Cargill is recalling 36 million pounds of turkey products after an outbreak of Salmonella Heidelberg killed one and sickened 77 others in the third-largest such recall in U.S. history.
The meats, although processed by Cargill, were listed under many different brand names. The majority was labeled under Honeysuckle White, but other brands include Riverside Ground Turkey, Natural Lean Ground Turkey, Fit & Active Ground Turkey, Spartan Ground Turkey and Shady Brook Farms Ground Turkey Burgers. Other ground turkey products packaged under HEB, Safeway, Kroger's, Randall's, Tom Thumb and Giant Eagle store brands were also recalled. All of the recalled brands include the code "Est. P-963."
The Agriculture Department and Cargill, based in Minnesota, announced the recall after finding that three cases of the illness could be tracked back to products made at the company's plant in Springdale, Ark., from Dec. 20 through Aug. 2.
Illnesses related to the outbreak date back to March, and have been reported in 26 states. Michigan and Ohio had the most reports, with 10 people reporting a related illness. Texas reported nine and Illinois reported seven.
The first indication of an outbreak cluster was reported May 23, but the Centers for Disease Control only presented their findings with Cargill yesterday to begin issuing the product recall. They were first in contact with the company's legal reps last week, according to Dr. David Goldman of the Dept. of Agriculture's Food Safety and Inspection Service (FSIS).
Cargill officials said that all production of ground turkey will be suspended at the Springdale plant until the company can find the source of the contamination.
"Given our concern for what has happened and our desire to do right for our consumers and customers, we are voluntarily removing our ground turkey products from the marketplace," said Steve Willardsen, president of Cargill's turkey processing business.
Two of the three cases, in Ohio and Michigan, were found on July 18 and were traced back to the Cargill plant within two days. The third was found on July 26. Goldman said that the government is now investigating how the Springdale plant became contaminated.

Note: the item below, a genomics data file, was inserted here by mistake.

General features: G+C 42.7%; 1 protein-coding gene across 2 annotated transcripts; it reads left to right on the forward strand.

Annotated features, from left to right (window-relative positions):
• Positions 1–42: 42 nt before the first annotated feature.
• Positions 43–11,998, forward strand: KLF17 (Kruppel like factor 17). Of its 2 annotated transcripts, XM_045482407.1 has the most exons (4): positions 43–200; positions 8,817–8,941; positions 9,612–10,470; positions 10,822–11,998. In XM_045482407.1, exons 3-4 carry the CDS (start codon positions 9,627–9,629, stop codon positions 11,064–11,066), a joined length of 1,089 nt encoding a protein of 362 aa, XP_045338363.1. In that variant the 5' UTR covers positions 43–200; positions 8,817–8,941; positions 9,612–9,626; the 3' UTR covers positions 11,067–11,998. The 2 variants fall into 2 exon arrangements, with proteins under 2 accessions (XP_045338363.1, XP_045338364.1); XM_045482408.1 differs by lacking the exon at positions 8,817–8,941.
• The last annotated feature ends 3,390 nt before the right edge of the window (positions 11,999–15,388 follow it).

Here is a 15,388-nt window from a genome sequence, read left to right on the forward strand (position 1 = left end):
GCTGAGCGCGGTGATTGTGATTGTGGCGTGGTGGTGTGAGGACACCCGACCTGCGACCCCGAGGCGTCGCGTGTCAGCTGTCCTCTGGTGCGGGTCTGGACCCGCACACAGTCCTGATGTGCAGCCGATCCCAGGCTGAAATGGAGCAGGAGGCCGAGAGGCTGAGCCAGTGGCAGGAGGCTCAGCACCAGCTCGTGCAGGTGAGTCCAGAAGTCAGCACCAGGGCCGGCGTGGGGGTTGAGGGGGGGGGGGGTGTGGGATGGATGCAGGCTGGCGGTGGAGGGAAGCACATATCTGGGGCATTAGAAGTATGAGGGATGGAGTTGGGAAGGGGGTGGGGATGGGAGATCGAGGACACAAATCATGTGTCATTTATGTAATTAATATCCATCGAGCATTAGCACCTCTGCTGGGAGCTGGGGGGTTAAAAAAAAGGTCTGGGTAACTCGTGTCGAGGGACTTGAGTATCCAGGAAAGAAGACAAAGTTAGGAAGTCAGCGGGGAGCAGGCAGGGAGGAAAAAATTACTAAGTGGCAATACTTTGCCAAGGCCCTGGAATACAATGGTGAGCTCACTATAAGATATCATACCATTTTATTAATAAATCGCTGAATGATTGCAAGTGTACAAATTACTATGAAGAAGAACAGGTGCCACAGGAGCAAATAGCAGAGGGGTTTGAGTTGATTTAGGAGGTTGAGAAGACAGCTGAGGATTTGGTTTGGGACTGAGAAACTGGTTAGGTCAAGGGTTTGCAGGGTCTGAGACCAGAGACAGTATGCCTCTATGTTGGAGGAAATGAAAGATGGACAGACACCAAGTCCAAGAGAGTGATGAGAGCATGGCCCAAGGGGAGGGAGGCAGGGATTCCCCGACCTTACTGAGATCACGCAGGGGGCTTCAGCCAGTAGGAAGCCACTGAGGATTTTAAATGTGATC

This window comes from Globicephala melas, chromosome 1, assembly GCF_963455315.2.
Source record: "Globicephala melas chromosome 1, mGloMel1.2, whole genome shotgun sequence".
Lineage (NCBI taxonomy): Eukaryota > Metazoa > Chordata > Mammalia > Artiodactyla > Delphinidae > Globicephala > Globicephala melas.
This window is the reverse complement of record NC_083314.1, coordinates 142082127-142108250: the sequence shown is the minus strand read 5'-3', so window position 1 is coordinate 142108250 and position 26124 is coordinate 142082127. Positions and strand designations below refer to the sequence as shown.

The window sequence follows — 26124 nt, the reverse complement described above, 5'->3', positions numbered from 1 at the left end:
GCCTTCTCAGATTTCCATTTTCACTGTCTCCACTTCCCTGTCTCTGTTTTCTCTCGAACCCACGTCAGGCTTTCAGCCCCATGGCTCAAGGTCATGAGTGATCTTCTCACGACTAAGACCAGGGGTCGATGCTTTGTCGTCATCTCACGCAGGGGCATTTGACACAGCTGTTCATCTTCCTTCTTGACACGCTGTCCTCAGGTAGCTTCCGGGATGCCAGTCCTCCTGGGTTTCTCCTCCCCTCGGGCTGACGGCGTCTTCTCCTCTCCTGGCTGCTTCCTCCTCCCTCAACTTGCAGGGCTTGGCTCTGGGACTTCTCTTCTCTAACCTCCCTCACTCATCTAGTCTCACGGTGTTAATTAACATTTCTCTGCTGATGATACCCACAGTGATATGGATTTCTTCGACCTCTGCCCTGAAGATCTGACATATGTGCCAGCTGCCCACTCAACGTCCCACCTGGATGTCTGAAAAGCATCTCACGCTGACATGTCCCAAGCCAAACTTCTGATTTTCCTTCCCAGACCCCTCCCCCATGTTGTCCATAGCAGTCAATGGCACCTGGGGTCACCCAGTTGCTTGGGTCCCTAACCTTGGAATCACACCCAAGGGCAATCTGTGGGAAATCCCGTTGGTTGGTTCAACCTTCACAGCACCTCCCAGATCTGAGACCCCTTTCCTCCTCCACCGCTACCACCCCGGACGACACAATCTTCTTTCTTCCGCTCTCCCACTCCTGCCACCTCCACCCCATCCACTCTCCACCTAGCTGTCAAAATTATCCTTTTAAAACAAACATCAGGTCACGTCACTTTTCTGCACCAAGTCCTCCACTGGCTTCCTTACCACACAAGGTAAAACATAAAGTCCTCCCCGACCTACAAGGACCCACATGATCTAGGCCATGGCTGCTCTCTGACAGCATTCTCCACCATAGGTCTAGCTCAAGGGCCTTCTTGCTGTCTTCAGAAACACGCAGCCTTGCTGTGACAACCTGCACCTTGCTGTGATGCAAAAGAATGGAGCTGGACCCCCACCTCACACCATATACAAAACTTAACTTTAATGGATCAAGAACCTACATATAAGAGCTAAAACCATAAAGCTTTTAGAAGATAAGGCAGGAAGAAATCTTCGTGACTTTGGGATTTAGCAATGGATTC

"We are in the plants now evaluating that plant's operations, and we are collecting as much data around this investigation as possible," said Goldman.
Goldman said that the FSIS conducts periodic testing of meat plants to see if they detect any instances of contaminated products. The last time Cargill's Springdale plant was tested was in 2010 -- when three instances of Salmonella Heidelberg were found after a series of tests.
After the government officials were able to trace purchases back to the Cargill plant by using patients' shopper loyalty cards, investigators found that turkey goods produced over several days could have been contaminated -- prompting the huge recall.
Twenty-two people have been hospitalized because of the salmonella poisoning, which is also resistant to antibiotics. Over 38 percent of people sickened with this virus have been hospitalized. The most common symptoms of salmonella are diarrhea, abdominal cramps and fever within 72 hours of eating a contaminated product. It can be life-threatening to people with weakened immune systems, infants and the elderly.
The CDC estimated that 50 million people each year get sick from food poisoning -- and 3,000 die. Salmonella is the cause of most food poisoning, and health officials say that they have made virtually no progress against stopping it.
Government officials say that contaminated ground turkey is safe to eat if handled properly.
Follow These Tips from the CDC to Avoid Salmonella Poisoning
Wash Your Hands Be sure to also wash kitchen surfaces and utensils with soap and water immediately after they have been in contact with raw meat or poultry. Then be sure to disinfect surfaces that have been in contact with raw meat using a freshly prepared solution of 1 tablespoon unscented liquid chlorine bleach to 1 gallon of water.
Cook Poultry Thoroughly Ground turkey and ground turkey dishes should always be cooked to 165 °F internal temperature as measured with a food thermometer; leftovers also should be reheated to 165 °F. Turkey can remain pink even after cooking to a safe minimum internal temperature of 165 °F. The meat of smoked turkey is always pink. Be particularly careful with foods prepared for infants, older adults, and persons with impaired immune systems. For more information, visit FoodSafety.gov.
If Served Something Undercooked, Send It Back If you go to a restaurant and noticed your poultry is undercooked -- send it back to the kitchen.
Avoid Cross-Contamination Uncooked meats should be kept separate from produce, cooked foods, and ready-to-eat foods. Hands, cutting boards, counters, knives, and other utensils should be washed thoroughly after touching uncooked foods.
Refrigerate Refrigerate raw and cooked meat and poultry within two hours after purchase (one hour if temperatures exceed 90° F). Refrigerate cooked meat and poultry within two hours after cooking. Refrigerators should be set to maintain a temperature of 40 °F or below.